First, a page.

I’m a third year graduate student studying exoplanets with Dr. Lauren Weiss and Prof. Dan Huber! I recently proposed my thesis: “Planets made of Star Stuff” where I will investigate the wide diversity of exoplanet compositions that we can infer from their density measurements, and whether that planet’s composition reflects that of its host star. My goal is to help us understand how Earth-size planets form across the galaxy, and how singular or commonplace the Earth actually is. I’m also an NSF Graduate Research Fellow!

Before this, I’ve worked on a wide range of topics in astronomy: from comets, to pulsars, to SETI (Search for Extraterrestrial Intelligence). Originally from Vermont, I went to UVM for a B.S. in physics where I studied “LGM-1” aka pulsars. You can check out my two first author papers here and here! After graduating, I worked on the Breakthrough Listen project at the Berkeley SETI Research Center and contributed to two Fast Radio Bursts papers (here and here). My first project at the IfA was on the discovery of comet C/2017 O1.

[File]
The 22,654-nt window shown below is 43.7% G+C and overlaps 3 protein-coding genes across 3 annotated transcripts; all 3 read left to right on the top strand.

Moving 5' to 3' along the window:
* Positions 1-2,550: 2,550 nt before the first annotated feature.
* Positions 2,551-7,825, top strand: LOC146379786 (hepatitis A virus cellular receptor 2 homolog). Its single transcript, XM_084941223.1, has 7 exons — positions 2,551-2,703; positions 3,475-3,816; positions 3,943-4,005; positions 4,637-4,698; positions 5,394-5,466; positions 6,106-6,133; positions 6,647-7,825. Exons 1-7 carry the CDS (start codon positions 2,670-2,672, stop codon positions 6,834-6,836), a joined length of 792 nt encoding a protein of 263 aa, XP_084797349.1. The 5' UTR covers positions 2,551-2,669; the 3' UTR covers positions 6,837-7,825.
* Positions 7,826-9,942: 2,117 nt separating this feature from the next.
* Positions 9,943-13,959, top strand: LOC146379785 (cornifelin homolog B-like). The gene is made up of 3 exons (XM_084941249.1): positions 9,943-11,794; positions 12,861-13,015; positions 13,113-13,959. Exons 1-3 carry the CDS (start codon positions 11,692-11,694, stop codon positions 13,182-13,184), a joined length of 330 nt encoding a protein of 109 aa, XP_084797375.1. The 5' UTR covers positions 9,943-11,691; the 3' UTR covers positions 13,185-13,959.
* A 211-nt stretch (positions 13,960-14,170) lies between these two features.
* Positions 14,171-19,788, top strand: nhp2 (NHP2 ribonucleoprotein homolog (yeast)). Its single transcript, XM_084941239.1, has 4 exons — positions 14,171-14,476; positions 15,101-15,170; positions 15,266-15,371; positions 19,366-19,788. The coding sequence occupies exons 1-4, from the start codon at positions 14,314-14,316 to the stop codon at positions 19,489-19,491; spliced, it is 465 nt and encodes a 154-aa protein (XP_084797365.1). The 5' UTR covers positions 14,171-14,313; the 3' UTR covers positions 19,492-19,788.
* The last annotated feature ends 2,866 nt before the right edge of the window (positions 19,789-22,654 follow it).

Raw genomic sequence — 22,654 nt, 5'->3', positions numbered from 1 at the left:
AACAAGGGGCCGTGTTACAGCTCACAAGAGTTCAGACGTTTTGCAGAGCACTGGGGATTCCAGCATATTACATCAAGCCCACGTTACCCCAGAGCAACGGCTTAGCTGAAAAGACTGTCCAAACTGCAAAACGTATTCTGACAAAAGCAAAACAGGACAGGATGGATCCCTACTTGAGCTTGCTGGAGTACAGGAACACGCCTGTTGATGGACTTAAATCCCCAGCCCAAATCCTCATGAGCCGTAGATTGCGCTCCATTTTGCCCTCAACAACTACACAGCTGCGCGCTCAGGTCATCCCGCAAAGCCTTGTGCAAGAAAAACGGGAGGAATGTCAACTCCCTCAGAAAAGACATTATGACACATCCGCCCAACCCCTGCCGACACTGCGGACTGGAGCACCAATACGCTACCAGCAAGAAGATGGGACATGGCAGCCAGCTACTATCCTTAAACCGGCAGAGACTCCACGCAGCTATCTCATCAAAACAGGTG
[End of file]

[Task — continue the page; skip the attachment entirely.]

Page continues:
Outside of astronomy, I love to cook/bake food from around the world and go hiking. I’m a member of an Academic Labor United, advocating for unionization rights. Living in Hawai’i has made me particularly invested in indigenous rights and decolonization.

Casey Lynn Brinkman

NSF Graduate Research Fellow
Bachelor of Science, 2017, University of Vermont
  • Ph.D. Topic: Understanding the Diversity of Rocky Planet Compositions, and their Connection to Host Star Abundances
IfA Mānoa,